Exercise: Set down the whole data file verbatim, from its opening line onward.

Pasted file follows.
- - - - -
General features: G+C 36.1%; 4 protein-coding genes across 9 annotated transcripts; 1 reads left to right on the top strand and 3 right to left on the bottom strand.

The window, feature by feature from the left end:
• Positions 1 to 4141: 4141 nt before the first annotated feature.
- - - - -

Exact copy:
General features: G+C 36.1%; 4 protein-coding genes across 9 annotated transcripts; 1 reads left to right on the top strand and 3 right to left on the bottom strand.

The window, feature by feature from the left end:
• Positions 1 to 4141: 4141 nt before the first annotated feature.